US10075563B2 - Network and video/audio system and method for gaming and virtual reality - Google Patents

Network and video/audio system and method for gaming and virtual reality Download PDF

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US10075563B2
US10075563B2 US15/016,890 US201615016890A US10075563B2 US 10075563 B2 US10075563 B2 US 10075563B2 US 201615016890 A US201615016890 A US 201615016890A US 10075563 B2 US10075563 B2 US 10075563B2
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peer
client
data
peers
component
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Rishi Ranjan
Yaranama Venkata Ramana Dass
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Gridraster Inc
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    • HELECTRICITY
    • H04ELECTRIC COMMUNICATION TECHNIQUE
    • H04LTRANSMISSION OF DIGITAL INFORMATION, e.g. TELEGRAPHIC COMMUNICATION
    • H04L67/00Network-specific arrangements or communication protocols supporting networked applications
    • H04L67/10Network-specific arrangements or communication protocols supporting networked applications in which an application is distributed across nodes in the network
    • H04L67/104Network-specific arrangements or communication protocols supporting networked applications in which an application is distributed across nodes in the network for peer-to-peer [P2P] networking; Functionalities or architectural details of P2P networks
    • HELECTRICITY
    • H04ELECTRIC COMMUNICATION TECHNIQUE
    • H04LTRANSMISSION OF DIGITAL INFORMATION, e.g. TELEGRAPHIC COMMUNICATION
    • H04L67/00Network-specific arrangements or communication protocols supporting networked applications
    • H04L67/42Protocols for client-server architectures
    • AHUMAN NECESSITIES
    • A63SPORTS; GAMES; AMUSEMENTS
    • A63FCARD, BOARD, OR ROULETTE GAMES; INDOOR GAMES USING SMALL MOVING PLAYING BODIES; VIDEO GAMES; GAMES NOT OTHERWISE PROVIDED FOR
    • A63F13/00Video games, i.e. games using an electronically generated display having two or more dimensions
    • A63F13/25Output arrangements for video game devices
    • AHUMAN NECESSITIES
    • A63SPORTS; GAMES; AMUSEMENTS
    • A63FCARD, BOARD, OR ROULETTE GAMES; INDOOR GAMES USING SMALL MOVING PLAYING BODIES; VIDEO GAMES; GAMES NOT OTHERWISE PROVIDED FOR
    • A63F13/00Video games, i.e. games using an electronically generated display having two or more dimensions
    • A63F13/30Interconnection arrangements between game servers and game devices; Interconnection arrangements between game devices; Interconnection arrangements between game servers
    • A63F13/32Interconnection arrangements between game servers and game devices; Interconnection arrangements between game devices; Interconnection arrangements between game servers using local area network [LAN] connections
    • A63F13/327Interconnection arrangements between game servers and game devices; Interconnection arrangements between game devices; Interconnection arrangements between game servers using local area network [LAN] connections using wireless networks, e.g. Wi-Fi or piconet
    • AHUMAN NECESSITIES
    • A63SPORTS; GAMES; AMUSEMENTS
    • A63FCARD, BOARD, OR ROULETTE GAMES; INDOOR GAMES USING SMALL MOVING PLAYING BODIES; VIDEO GAMES; GAMES NOT OTHERWISE PROVIDED FOR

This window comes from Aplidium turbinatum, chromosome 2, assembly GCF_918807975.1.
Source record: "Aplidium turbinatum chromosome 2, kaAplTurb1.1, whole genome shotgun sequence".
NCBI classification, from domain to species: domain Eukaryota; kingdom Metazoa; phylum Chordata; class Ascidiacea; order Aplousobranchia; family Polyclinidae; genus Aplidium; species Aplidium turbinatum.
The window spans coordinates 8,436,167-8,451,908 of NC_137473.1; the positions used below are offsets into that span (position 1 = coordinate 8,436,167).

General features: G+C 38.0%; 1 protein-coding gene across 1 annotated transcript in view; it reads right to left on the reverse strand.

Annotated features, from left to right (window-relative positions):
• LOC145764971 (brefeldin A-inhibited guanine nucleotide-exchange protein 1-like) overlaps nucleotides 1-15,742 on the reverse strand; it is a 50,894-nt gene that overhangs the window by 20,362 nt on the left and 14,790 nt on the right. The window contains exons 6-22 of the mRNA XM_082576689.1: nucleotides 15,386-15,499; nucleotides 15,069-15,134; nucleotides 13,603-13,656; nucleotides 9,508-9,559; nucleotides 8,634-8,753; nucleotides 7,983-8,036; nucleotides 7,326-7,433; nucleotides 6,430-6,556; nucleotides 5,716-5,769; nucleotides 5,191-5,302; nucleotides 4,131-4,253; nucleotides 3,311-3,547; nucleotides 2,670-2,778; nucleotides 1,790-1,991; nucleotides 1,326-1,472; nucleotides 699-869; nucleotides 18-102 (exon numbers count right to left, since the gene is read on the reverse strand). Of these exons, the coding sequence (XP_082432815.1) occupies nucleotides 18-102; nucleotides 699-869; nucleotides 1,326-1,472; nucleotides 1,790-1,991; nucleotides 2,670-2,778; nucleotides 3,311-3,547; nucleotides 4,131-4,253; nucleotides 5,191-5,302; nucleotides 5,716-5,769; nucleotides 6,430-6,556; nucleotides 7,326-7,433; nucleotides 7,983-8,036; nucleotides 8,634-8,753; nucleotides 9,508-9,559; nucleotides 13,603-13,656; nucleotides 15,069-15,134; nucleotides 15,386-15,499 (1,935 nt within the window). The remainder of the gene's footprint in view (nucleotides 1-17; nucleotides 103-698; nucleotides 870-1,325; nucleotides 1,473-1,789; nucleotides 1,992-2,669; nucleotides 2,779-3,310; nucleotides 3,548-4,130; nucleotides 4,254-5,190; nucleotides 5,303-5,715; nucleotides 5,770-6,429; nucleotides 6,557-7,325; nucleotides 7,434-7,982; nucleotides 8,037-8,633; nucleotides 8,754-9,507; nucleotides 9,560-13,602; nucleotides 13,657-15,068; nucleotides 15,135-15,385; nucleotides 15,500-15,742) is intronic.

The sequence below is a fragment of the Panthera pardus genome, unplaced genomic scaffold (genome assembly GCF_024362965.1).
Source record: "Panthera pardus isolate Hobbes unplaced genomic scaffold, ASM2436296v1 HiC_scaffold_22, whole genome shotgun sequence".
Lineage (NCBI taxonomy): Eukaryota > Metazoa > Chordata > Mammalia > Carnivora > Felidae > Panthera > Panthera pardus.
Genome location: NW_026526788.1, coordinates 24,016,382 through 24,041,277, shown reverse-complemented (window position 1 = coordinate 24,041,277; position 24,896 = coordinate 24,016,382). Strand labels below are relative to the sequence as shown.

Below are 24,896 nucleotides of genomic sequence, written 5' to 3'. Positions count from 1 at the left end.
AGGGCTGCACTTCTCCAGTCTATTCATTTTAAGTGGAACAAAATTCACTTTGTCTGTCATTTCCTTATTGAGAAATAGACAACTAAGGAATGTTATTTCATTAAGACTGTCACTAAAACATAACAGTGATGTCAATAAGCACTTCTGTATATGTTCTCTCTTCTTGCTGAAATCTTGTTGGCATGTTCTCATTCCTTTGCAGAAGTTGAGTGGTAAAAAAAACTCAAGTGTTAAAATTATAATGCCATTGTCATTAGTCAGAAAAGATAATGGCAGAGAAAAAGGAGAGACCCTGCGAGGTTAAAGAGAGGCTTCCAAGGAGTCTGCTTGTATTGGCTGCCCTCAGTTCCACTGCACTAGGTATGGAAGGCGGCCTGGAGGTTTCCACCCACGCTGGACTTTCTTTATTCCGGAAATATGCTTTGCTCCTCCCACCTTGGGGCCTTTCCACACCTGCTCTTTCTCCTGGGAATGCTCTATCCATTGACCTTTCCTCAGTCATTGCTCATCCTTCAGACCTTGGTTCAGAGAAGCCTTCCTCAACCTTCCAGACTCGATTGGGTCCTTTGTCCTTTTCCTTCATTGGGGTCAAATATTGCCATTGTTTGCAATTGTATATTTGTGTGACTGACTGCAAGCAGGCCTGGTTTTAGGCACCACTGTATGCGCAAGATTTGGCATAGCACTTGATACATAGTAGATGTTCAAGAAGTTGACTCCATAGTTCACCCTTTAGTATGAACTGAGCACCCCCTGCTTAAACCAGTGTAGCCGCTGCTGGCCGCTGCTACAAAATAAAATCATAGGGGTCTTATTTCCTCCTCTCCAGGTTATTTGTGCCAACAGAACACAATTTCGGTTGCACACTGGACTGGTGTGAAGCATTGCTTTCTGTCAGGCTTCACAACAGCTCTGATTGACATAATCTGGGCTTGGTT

• A63F13/00Video games, i.e. games using an electronically generated display having two or more dimensions
    • A63F13/30Interconnection arrangements between game servers and game devices; Interconnection arrangements between game devices; Interconnection arrangements between game servers
    • A63F13/34Interconnection arrangements between game servers and game devices; Interconnection arrangements between game devices; Interconnection arrangements between game servers using peer-to-peer connections
    • AHUMAN NECESSITIES
    • A63SPORTS; GAMES; AMUSEMENTS
    • A63FCARD, BOARD, OR ROULETTE GAMES; INDOOR GAMES USING SMALL MOVING PLAYING BODIES; VIDEO GAMES; GAMES NOT OTHERWISE PROVIDED FOR
    • A63F13/00Video games, i.e. games using an electronically generated display having two or more dimensions
    • A63F13/30Interconnection arrangements between game servers and game devices; Interconnection arrangements between game devices; Interconnection arrangements between game servers
    • A63F13/35Details of game servers
    • A63F13/355Performing operations on behalf of clients with restricted processing capabilities, e.g. servers transform changing game scene into an MPEG-stream for transmitting to a mobile phone or a thin client
    • GPHYSICS
    • G06COMPUTING; CALCULATING; COUNTING
    • G06TIMAGE DATA PROCESSING OR GENERATION, IN GENERAL
    • G06T19/00Manipulating 3D models or images for computer graphics
    • G06T19/006Mixed reality
    • HELECTRICITY
    • H04ELECTRIC COMMUNICATION TECHNIQUE
    • H04LTRANSMISSION OF DIGITAL INFORMATION, e.g. TELEGRAPHIC COMMUNICATION
    • H04L65/00Network arrangements or protocols for real-time communications
    • HELECTRICITY
    • H04ELECTRIC COMMUNICATION TECHNIQUE
    • H04LTRANSMISSION OF DIGITAL INFORMATION, e.g. TELEGRAPHIC COMMUNICATION
    • H04L67/00Network-specific arrangements or communication protocols supporting networked applications
    • H04L67/38Protocols for telewriting; Protocols for networked simulations, virtual reality or games